We tried something different this year with Pre-K and K: all teams got the same jersey.  This allowed us (in theory) to order jerseys without having teams finalized first, to easily swap players between teams if something came up during the season, and even to quickly and easily allow one team to loan players to another team at game time if players didn't show.  Unfortunately, it seems to have caused more confusion than we hoped for.  We'll go back to different-colored jerseys next year.

As far as timeliness, we screwed up and didn't order some of the jerseys in time.  We've talked thorugh how the ball got dropped and we'll make sure to do better next year.  

  • It was good, but had kids that practiced different nights and it was exhausting for parents
  • (PK-K) i wish the games were at 10 or later those 9am games were hard

MRHYS response:

For PK/K, we try to divide up the teams predominantly by practice day requested. Upper grade practice days are set by the coach; all coaches get together and "draft" practice dates and times from the available field times, set up to try to maximize our ability to get the most practices on the fields we have available. If your child's preferred date isn't matched by one of the coaches we have for his or her grade, unfortunately sometimes you wind up with multiple days of practice.

As far as the PK/K start time, depending on how many teams we have, we may be able to push the start back a little. What we don't want to do is have games when it can still be pretty warm out running much past 11 for that age group for heat reasons

Other league issues:
  • Why no headers?
  • Maybe there needs to be some fresh leadership? It seems like the same people in the same positions every year, the organization might benefit from rotating coaches
  • The coach was great but the registration process and communication w/ administrators is very poor whether it's volunteer or not.
  • My family was not happy with the Clayton league….Either costs need to go down, or standards needs to go up. If there are different league options to explore, I'd be in favor. Clayton league was not a good experience in the least.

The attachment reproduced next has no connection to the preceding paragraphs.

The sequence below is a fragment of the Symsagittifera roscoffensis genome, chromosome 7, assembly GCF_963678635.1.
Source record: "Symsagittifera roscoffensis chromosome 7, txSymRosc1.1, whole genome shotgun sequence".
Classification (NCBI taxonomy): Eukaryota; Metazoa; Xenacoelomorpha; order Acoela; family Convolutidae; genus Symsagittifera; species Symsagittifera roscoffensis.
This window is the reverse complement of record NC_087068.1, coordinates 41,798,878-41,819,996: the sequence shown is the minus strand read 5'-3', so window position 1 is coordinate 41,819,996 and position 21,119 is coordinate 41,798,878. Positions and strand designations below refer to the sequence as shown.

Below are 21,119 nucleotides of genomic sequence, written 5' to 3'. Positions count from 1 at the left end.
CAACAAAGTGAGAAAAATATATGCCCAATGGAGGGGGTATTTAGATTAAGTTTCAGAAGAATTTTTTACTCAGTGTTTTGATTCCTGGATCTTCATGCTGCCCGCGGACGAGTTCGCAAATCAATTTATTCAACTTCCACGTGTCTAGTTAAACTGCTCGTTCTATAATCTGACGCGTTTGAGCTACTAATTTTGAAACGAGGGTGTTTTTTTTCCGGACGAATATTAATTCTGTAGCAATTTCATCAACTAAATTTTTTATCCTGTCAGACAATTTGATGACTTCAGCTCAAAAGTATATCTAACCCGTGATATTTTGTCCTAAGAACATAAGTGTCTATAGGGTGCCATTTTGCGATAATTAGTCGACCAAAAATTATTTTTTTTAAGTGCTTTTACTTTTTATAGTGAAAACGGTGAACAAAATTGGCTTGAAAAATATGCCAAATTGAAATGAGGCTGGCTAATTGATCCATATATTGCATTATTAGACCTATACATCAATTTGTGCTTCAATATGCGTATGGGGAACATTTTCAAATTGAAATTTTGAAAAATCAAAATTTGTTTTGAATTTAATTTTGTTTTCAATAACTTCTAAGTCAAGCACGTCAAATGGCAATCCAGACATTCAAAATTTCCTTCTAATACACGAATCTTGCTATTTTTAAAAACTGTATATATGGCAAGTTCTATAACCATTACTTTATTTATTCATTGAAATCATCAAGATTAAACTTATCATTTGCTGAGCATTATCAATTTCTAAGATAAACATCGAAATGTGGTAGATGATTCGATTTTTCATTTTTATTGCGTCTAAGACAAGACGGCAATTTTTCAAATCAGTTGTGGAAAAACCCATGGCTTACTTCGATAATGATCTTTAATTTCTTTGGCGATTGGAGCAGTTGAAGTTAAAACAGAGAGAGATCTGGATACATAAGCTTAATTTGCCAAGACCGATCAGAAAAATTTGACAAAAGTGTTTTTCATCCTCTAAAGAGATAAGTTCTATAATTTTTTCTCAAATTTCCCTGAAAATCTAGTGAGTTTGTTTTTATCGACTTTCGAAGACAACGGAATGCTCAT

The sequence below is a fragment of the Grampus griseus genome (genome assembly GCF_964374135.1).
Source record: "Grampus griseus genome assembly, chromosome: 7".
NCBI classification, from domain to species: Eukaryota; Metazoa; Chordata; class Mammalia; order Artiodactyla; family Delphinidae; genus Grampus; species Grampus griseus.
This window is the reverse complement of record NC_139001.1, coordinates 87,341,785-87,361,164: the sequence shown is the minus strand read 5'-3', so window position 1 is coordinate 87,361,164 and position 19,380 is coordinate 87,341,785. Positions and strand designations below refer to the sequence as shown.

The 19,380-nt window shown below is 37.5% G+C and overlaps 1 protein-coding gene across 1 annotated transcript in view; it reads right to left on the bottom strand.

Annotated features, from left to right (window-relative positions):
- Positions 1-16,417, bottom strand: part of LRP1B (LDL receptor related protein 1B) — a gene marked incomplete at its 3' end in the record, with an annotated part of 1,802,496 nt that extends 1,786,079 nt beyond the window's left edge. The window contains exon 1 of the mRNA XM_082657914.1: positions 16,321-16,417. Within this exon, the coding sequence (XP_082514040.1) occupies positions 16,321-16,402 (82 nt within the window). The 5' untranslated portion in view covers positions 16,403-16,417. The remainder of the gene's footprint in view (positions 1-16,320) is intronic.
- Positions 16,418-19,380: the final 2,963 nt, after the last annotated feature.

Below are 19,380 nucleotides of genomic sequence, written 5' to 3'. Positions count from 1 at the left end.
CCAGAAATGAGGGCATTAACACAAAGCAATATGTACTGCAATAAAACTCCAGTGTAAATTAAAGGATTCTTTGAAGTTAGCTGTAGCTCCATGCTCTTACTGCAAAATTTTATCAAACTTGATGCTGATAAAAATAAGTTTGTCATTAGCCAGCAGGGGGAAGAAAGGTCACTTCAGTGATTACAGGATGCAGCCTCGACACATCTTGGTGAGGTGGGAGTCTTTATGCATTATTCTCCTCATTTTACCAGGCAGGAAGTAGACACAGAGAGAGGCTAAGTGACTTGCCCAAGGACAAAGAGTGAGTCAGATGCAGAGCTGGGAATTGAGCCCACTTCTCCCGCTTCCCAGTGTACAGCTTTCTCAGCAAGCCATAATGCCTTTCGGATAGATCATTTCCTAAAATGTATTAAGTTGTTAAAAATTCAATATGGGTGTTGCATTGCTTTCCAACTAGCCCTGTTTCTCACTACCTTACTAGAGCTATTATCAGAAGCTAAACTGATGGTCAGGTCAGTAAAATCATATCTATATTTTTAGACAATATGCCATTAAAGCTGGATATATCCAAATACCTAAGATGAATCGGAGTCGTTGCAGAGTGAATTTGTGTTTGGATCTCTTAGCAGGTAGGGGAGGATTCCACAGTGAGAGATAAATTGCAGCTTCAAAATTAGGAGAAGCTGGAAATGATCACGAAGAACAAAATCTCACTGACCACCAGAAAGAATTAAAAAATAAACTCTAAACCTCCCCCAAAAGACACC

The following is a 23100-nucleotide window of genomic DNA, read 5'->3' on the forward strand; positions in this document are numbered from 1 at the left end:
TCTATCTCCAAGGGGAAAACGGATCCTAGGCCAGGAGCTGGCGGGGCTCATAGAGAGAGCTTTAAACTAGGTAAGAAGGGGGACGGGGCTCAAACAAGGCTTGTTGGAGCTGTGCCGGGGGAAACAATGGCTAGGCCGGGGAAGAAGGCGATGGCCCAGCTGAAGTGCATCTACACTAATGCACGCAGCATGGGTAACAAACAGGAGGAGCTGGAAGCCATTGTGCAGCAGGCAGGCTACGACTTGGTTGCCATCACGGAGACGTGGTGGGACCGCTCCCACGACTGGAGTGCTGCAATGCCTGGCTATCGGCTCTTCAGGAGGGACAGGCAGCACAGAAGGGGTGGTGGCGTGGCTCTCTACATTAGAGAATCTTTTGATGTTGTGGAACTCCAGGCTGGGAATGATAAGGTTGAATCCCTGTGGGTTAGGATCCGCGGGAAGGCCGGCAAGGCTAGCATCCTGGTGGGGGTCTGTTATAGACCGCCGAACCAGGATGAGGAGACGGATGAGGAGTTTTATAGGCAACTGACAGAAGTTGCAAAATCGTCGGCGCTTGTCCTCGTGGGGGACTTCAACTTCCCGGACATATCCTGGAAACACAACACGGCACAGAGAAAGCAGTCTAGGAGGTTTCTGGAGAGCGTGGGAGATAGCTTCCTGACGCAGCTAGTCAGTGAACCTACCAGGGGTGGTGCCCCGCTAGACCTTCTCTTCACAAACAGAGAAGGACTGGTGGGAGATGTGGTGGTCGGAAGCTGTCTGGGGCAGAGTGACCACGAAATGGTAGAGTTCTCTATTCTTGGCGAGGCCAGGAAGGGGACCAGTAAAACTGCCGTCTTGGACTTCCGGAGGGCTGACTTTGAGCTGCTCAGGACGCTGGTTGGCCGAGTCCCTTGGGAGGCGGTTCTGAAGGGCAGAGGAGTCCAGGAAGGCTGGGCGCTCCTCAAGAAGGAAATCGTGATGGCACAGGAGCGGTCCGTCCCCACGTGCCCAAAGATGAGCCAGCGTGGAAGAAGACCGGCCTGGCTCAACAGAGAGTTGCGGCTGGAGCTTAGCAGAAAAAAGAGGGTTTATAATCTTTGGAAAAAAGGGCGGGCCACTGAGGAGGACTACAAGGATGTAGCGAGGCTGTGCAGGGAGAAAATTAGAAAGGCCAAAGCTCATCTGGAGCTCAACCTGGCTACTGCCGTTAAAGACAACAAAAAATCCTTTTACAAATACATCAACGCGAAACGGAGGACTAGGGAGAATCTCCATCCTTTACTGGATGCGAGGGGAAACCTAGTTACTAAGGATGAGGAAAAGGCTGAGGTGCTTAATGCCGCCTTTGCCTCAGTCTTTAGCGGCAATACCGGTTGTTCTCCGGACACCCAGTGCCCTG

• The only negative: It seems like some teams had been together with organized coaching for years, maybe the private schools, and the public schools had not, so the teams were way off balance in terms of skill and experience. Consequently games were not as fun and skill practice during games not as beneficial for either team.

MRHYS response:

US Soccer as an organization (the governing body for soccer in the US) has tried to push organizations to restrict heading for kids under the age of 12, with the goal of preventing concussions - not necessarily from ball contact, but from two kids trying to head the same ball and colliding. Clayton's league sets their rule so that 6th grade and under are not allowed to head.

If you're talking about organizational leadership, we are currently looking for new leaders. If you're interested, please email [email protected] and let us know. If you're talking about coaches, generally if a coach wants to come back and they have a survey rating that isn't a cause for concern, they're allowed to return. If teams contract because of larger rosters so fewer coaches are needed and we have more coaches than teams, we take the coach with the most returning players on the team.

We're always trying to improve communication - hopefully this helps!  If there is a specific improvement we can make that would help improve the registration process, please let us know and we'll see if we can do it.

We're sorry if the Clayton league was a bad experience.  We've used them in the past for 3 major reasons. 1, they allow registration by grade, not birth year (US Soccer is also pushing all leagues to change to birth year registration but Clayton has resisted that thus far). 2, they are a lower level of overall competition than many leagues - for most good players in this league, this the "fun" league to be with their friends instead of on their competitive team.  3, it's relatively close - the farthest anyone ever has to drive is Stacy Park in Creve Coeur.  (and 4, we're not required to be part of the St. Louis Archdiocese...)  We don't know of another league that meets these criteria, but if one were available, we'd certainly look into it as an option.

We're trying hard to improve the coaching education we provide to improve the overall training that players receive, in the hopes that our players will get more organized coaching as well!  Having said that, however, realize that for a lot of the private schools, they have multiple kids where this is their 2nd team; they play with Ajax or Gallagher or Lou Fusz or Liverpool or Real in SLYSA and this is a chance for them to play for fun with thir friends.  In that case, it's less that their teams have been together for a long time then that several players on their team have been practicing 3 days a week 6-9 months of the year with other clubs.  We as parents and coaches can help by setting attainable goals that are process-driven instead of results-driven (growth mindset instead of fixed mindset), and to look for and complement positive efforts in every game, regardless of the score.  The results that we should be striving for are kids who have fun and are becoming better soccer players: measure them by their improvement as opposed to their win-loss record.